The Tioga Road closed this morning due to icy conditions. Here's proof of how chilly it's been! A winter storm warning is in effect Wednesday through early Friday morning, with over two feet of snow forecast for the higher elevations of Yosemite. Tire chains may be required, depending on snow level. If traveling in Yosemite the next few days, check road conditions before driving: 209/372-0200 (then 1, 1).
Do you want to become a part of the legacy of passionate people through history who have been protectors and guardians of Yosemite? Do you want your office to be 1,200 square miles of wilderness punctuated by waterfalls, granite cliffs, vibrant wild flora and fauna, and billions of stars?
Yosemite seasonal jobs for the summer of 2018 are being posted online at www.usajobs.gov now through the end of January. Applicants may create a profile on the website in advance to save time once the hiring process begins (highly recommended). Yosemite National Park welcomes applicants from diverse backgrounds across our nation to apply!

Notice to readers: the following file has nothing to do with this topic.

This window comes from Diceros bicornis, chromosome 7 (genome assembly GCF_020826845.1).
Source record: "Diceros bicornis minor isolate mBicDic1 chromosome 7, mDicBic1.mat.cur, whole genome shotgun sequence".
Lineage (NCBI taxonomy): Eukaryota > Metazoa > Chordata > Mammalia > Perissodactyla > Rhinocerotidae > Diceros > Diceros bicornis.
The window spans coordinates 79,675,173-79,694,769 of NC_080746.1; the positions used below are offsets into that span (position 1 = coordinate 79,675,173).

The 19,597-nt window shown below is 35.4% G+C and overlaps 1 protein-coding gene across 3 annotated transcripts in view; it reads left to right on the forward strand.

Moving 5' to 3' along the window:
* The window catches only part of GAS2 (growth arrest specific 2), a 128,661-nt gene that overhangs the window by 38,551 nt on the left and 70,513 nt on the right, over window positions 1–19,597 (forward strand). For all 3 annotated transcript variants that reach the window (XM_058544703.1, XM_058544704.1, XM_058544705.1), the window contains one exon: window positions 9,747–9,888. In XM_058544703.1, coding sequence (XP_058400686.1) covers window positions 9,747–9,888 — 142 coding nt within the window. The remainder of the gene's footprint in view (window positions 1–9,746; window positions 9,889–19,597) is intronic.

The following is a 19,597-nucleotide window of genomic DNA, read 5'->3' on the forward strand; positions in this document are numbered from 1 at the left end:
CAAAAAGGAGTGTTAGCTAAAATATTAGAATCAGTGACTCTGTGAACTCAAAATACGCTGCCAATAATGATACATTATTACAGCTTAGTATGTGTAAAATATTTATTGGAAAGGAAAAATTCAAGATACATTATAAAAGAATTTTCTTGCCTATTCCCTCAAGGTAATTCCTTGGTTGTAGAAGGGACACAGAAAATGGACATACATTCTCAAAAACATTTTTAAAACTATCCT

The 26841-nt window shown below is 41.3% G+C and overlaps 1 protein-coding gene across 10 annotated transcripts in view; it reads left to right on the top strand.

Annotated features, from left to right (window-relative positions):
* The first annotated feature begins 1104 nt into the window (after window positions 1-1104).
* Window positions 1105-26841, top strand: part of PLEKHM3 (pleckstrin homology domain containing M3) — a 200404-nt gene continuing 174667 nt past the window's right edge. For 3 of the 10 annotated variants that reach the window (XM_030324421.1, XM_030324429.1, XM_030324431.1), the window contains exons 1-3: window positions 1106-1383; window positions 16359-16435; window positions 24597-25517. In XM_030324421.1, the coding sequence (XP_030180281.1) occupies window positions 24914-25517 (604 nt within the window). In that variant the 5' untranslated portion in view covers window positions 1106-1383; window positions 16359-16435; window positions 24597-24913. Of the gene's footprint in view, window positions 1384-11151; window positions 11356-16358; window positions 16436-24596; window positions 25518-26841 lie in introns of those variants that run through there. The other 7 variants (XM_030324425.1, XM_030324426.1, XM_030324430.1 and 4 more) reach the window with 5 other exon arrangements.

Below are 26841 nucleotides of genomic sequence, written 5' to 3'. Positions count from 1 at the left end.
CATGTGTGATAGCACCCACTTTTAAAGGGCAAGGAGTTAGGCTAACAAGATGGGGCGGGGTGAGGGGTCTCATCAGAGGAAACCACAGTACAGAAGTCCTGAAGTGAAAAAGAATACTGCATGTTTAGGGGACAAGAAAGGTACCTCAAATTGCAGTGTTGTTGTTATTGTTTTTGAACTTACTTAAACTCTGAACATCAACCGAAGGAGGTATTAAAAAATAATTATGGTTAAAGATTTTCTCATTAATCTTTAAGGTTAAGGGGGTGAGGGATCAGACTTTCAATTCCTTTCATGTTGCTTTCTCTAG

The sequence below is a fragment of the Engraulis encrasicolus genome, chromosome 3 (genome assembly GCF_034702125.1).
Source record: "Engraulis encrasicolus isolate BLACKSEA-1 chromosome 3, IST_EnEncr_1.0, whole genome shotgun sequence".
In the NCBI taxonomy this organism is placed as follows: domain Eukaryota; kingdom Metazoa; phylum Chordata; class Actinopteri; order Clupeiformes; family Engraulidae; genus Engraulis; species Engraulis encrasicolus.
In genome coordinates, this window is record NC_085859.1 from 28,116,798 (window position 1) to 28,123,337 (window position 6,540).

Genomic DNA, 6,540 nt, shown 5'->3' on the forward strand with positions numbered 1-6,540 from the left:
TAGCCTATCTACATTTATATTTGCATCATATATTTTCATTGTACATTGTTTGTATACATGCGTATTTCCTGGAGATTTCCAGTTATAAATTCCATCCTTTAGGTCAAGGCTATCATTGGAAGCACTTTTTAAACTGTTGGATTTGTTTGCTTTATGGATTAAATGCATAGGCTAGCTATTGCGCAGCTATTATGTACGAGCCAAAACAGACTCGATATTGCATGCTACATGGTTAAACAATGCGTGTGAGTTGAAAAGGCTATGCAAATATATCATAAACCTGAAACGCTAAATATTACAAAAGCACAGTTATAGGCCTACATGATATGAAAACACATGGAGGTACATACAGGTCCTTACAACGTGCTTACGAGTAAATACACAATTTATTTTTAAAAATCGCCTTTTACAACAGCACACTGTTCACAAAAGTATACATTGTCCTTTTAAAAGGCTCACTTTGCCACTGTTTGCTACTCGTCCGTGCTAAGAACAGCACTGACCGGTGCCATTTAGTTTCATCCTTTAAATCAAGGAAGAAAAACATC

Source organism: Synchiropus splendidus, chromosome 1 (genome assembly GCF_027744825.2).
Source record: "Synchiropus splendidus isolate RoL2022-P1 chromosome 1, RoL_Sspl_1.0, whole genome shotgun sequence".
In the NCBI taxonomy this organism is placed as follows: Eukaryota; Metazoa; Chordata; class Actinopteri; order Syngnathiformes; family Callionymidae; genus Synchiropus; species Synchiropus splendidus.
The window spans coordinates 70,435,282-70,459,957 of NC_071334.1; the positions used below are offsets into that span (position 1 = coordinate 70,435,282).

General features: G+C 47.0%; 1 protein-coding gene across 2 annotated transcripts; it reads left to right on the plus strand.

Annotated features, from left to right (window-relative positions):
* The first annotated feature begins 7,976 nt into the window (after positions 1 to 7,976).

Open positions include wilderness, interpretation, traffic, and protection rangers; custodial services, forestry technicians, utility systems operators, administrative assistants, biological science technicians, and more.
While many of the most famous photographs of Yosemite are taken from meadows and clearings in the Valley facing East, upwards towards the formidable faces of Half Dome and El Capitan; there is something moving about the view West, towards the winding roads that bring everyone into (and out of) the Valley. Leaving Yosemite Valley is often an emotional affair; whether you were here for a day, a week, or much longer, working or living in the park.
[A poem written by a seasonal ranger after her first six months working in Yosemite.] Back over the winding forest road,
that pours through vistas raw and bold,
but this time with a heavy chest weighed down with memory and love.
Back over the mountains steep and dark,
Their snow-capped splendor gray and cold,